You can still act to lower this year's taxes
■ A column answering your questions about the business side of your practice
By Karen S. Schechter amednews correspondent— Posted Dec. 17, 2007.
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Question: I am in solo practice. As 2007 (and my fiscal year) comes to a close, I want to make sure I've maximized tax benefits as much as possible. What advice can you provide?
Answer: Here are some suggested strategies that might save your practice income tax. Please note that these moves must be taken no later than Dec. 31 and are directed specifically to businesses on the calendar year. Also, do not make these or any moves before consulting your personal financial or tax adviser.
Expense acceleration. Businesses can elect to expense the cost of most new equipment up to a fixed amount. For 2007, expensing is allowed up to $125,000 (subject to a dollar-for-dollar reduction in that $125,000 for such purchases over $500,000). To get the benefit for a tax year beginning in 2007, the equipment should be put into use before the end of this year.
State tax law might not allow for the maximum federal deduction. In this case, two sets of depreciation records will be needed to track the federal and state tax impact.
Timing of purchases. If you intend to purchase business equipment this year, the proper timing of purchases might increase your tax benefit from equipment depreciation.
The tax rules for depreciation include conventions for determining how many months' worth of depreciation you can claim in the year you first place property in service. The conventions that come into play with equipment are the half-year and the mid-quarter conventions. When the half-year convention applies, all property that you begin using during the year is treated as placed in service at the midpoint of the year.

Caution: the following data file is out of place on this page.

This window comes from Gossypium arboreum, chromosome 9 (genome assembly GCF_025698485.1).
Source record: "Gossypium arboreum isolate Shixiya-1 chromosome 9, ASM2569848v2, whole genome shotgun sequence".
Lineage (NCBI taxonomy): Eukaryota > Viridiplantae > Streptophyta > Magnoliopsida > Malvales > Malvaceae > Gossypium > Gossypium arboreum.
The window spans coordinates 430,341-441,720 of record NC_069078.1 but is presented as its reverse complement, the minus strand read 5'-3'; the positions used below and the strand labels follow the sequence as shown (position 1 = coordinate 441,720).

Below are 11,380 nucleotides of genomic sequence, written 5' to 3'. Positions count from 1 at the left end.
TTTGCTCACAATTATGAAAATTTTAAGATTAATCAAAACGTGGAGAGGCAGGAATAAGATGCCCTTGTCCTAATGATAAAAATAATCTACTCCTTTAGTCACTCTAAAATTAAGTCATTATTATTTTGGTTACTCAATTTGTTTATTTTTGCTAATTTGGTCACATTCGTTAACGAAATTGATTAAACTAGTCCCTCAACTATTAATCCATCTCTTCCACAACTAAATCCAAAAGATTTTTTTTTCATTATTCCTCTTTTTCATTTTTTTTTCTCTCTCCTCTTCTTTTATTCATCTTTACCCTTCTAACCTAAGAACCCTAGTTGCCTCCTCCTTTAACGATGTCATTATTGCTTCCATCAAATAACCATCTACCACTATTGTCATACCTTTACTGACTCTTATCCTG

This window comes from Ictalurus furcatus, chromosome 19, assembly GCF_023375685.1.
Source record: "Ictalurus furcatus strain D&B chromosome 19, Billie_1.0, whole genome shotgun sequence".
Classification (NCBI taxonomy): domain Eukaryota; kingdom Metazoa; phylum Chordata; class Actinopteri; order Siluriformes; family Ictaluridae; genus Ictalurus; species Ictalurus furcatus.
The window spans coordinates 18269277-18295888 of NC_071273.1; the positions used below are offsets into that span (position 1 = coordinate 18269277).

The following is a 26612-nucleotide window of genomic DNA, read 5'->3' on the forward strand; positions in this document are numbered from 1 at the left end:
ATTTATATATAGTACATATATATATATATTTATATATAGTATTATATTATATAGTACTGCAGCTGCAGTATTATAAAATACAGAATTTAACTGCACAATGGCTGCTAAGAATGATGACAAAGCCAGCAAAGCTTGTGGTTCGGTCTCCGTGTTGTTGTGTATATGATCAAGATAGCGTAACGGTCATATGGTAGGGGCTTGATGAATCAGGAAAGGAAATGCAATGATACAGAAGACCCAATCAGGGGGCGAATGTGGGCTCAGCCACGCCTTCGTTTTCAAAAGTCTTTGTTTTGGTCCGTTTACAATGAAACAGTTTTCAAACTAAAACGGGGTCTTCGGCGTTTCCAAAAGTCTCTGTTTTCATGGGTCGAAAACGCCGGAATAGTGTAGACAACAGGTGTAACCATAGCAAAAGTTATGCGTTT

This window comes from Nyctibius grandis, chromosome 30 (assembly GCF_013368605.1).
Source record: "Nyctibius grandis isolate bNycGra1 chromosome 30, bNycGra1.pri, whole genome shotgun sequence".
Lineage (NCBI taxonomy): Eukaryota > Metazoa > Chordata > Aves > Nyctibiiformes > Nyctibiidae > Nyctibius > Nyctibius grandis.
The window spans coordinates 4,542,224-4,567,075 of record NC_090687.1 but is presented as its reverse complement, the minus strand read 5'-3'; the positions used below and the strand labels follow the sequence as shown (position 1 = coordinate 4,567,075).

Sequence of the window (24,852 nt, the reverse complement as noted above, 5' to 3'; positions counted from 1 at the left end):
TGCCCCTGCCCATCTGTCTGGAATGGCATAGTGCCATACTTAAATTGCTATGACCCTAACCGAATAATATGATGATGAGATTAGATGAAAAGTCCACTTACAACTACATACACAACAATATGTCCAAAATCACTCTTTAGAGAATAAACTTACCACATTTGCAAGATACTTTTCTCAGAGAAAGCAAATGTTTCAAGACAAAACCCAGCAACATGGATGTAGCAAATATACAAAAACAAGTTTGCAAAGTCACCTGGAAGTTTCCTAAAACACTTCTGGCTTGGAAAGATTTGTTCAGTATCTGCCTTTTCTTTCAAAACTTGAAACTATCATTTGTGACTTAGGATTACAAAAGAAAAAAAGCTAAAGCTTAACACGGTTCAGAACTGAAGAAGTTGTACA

The mid-quarter convention must be used if the cost of equipment placed in service during the last three months of the tax year is more than 40% of the total cost of all property placed in service for the entire year. If the mid-quarter convention applies, you treat all equipment placed in service during the year as if it were placed in service at the midpoint of the quarter in which you began using it.
Partnership or S corporation losses. Partners or S corporation shareholders in entities that have a loss for 2007 can deduct that loss only up to their basis in the entity. Partners/shareholders can increase their basis in the practice, in order to allow a larger deduction, by lending the practice money or making a capital contribution by the end of the practice's tax year.
Retirement plans. Self-employed doctors who have not yet done so should set up self-employed retirement plans before the end of their individual tax year 2007 in order to gain the tax benefits for that period.
Budgets. Year-end is the time to look at revenues and expenses and prepare a budget for the new year. A budget is extremely effective in ensuring that a business has adequate cash flow and also can help you determine your potential tax load for the year, and what benefits you might seek out.
Karen S. Schechter amednews correspondent—